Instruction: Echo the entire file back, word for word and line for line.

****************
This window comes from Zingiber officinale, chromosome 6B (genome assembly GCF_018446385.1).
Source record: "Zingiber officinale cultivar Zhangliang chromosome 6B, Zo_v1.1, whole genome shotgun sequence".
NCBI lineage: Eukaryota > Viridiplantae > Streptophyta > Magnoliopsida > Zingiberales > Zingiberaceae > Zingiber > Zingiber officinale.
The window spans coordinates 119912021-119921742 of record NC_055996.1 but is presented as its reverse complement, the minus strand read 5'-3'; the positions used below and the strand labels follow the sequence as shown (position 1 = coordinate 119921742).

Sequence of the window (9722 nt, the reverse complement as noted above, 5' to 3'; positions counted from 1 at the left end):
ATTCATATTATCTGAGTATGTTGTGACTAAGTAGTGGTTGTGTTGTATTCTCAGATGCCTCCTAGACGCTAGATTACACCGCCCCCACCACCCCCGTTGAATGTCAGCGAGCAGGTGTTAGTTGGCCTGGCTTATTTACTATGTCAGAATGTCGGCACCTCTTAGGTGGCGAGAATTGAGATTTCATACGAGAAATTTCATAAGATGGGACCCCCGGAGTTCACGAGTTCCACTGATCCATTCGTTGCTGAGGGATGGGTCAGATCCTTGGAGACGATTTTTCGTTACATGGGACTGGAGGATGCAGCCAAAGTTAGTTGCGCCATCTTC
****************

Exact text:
This window comes from Zingiber officinale, chromosome 6B (genome assembly GCF_018446385.1).
Source record: "Zingiber officinale cultivar Zhangliang chromosome 6B, Zo_v1.1, whole genome shotgun sequence".
NCBI lineage: Eukaryota > Viridiplantae > Streptophyta > Magnoliopsida > Zingiberales > Zingiberaceae > Zingiber > Zingiber officinale.
The window spans coordinates 119912021-119921742 of record NC_055996.1 but is presented as its reverse complement, the minus strand read 5'-3'; the positions used below and the strand labels follow the sequence as shown (position 1 = coordinate 119921742).

Sequence of the window (9722 nt, the reverse complement as noted above, 5' to 3'; positions counted from 1 at the left end):
ATTCATATTATCTGAGTATGTTGTGACTAAGTAGTGGTTGTGTTGTATTCTCAGATGCCTCCTAGACGCTAGATTACACCGCCCCCACCACCCCCGTTGAATGTCAGCGAGCAGGTGTTAGTTGGCCTGGCTTATTTACTATGTCAGAATGTCGGCACCTCTTAGGTGGCGAGAATTGAGATTTCATACGAGAAATTTCATAAGATGGGACCCCCGGAGTTCACGAGTTCCACTGATCCATTCGTTGCTGAGGGATGGGTCAGATCCTTGGAGACGATTTTTCGTTACATGGGACTGGAGGATGCAGCCAAAGTTAGTTGCGCCATCTTC